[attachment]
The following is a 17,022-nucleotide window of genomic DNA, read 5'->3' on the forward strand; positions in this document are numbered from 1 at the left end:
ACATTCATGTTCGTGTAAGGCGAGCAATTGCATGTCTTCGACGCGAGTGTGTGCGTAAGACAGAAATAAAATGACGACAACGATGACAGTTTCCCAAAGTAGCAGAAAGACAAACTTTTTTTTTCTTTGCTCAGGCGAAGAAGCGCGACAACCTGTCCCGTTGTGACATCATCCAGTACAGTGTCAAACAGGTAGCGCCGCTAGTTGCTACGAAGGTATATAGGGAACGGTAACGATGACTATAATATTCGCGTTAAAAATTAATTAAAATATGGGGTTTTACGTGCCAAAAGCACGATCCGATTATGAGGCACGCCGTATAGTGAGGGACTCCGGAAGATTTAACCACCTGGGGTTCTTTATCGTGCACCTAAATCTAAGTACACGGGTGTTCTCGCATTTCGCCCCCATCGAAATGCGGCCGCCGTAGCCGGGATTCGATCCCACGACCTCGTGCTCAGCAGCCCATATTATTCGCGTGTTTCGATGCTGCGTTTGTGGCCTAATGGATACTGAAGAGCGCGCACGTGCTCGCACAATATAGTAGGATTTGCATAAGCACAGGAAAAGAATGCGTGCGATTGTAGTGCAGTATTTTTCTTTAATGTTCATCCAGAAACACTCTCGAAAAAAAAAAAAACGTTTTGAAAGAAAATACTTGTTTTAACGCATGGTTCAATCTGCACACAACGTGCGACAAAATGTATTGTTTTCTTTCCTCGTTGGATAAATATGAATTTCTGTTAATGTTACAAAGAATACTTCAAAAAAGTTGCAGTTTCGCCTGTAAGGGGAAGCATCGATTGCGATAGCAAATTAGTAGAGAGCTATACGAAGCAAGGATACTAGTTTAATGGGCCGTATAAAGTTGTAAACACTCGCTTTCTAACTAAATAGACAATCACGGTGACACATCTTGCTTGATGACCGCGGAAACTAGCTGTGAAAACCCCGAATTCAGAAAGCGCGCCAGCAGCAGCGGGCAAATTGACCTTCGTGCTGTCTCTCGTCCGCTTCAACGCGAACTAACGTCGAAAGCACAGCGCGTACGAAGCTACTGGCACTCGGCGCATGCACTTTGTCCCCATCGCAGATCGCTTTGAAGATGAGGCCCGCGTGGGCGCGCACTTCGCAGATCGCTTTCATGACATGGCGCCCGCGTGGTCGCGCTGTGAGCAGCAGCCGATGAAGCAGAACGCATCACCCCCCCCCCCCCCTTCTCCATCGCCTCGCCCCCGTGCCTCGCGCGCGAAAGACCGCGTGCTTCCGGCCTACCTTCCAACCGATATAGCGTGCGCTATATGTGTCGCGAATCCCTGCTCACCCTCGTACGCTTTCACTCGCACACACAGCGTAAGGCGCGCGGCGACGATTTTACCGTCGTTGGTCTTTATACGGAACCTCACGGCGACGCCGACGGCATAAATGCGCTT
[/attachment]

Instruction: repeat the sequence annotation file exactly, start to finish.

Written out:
The following is a 17,022-nucleotide window of genomic DNA, read 5'->3' on the forward strand; positions in this document are numbered from 1 at the left end:
ACATTCATGTTCGTGTAAGGCGAGCAATTGCATGTCTTCGACGCGAGTGTGTGCGTAAGACAGAAATAAAATGACGACAACGATGACAGTTTCCCAAAGTAGCAGAAAGACAAACTTTTTTTTTCTTTGCTCAGGCGAAGAAGCGCGACAACCTGTCCCGTTGTGACATCATCCAGTACAGTGTCAAACAGGTAGCGCCGCTAGTTGCTACGAAGGTATATAGGGAACGGTAACGATGACTATAATATTCGCGTTAAAAATTAATTAAAATATGGGGTTTTACGTGCCAAAAGCACGATCCGATTATGAGGCACGCCGTATAGTGAGGGACTCCGGAAGATTTAACCACCTGGGGTTCTTTATCGTGCACCTAAATCTAAGTACACGGGTGTTCTCGCATTTCGCCCCCATCGAAATGCGGCCGCCGTAGCCGGGATTCGATCCCACGACCTCGTGCTCAGCAGCCCATATTATTCGCGTGTTTCGATGCTGCGTTTGTGGCCTAATGGATACTGAAGAGCGCGCACGTGCTCGCACAATATAGTAGGATTTGCATAAGCACAGGAAAAGAATGCGTGCGATTGTAGTGCAGTATTTTTCTTTAATGTTCATCCAGAAACACTCTCGAAAAAAAAAAAAACGTTTTGAAAGAAAATACTTGTTTTAACGCATGGTTCAATCTGCACACAACGTGCGACAAAATGTATTGTTTTCTTTCCTCGTTGGATAAATATGAATTTCTGTTAATGTTACAAAGAATACTTCAAAAAAGTTGCAGTTTCGCCTGTAAGGGGAAGCATCGATTGCGATAGCAAATTAGTAGAGAGCTATACGAAGCAAGGATACTAGTTTAATGGGCCGTATAAAGTTGTAAACACTCGCTTTCTAACTAAATAGACAATCACGGTGACACATCTTGCTTGATGACCGCGGAAACTAGCTGTGAAAACCCCGAATTCAGAAAGCGCGCCAGCAGCAGCGGGCAAATTGACCTTCGTGCTGTCTCTCGTCCGCTTCAACGCGAACTAACGTCGAAAGCACAGCGCGTACGAAGCTACTGGCACTCGGCGCATGCACTTTGTCCCCATCGCAGATCGCTTTGAAGATGAGGCCCGCGTGGGCGCGCACTTCGCAGATCGCTTTCATGACATGGCGCCCGCGTGGTCGCGCTGTGAGCAGCAGCCGATGAAGCAGAACGCATCACCCCCCCCCCCCCCTTCTCCATCGCCTCGCCCCCGTGCCTCGCGCGCGAAAGACCGCGTGCTTCCGGCCTACCTTCCAACCGATATAGCGTGCGCTATATGTGTCGCGAATCCCTGCTCACCCTCGTACGCTTTCACTCGCACACACAGCGTAAGGCGCGCGGCGACGATTTTACCGTCGTTGGTCTTTATACGGAACCTCACGGCGACGCCGACGGCATAAATGCGCTT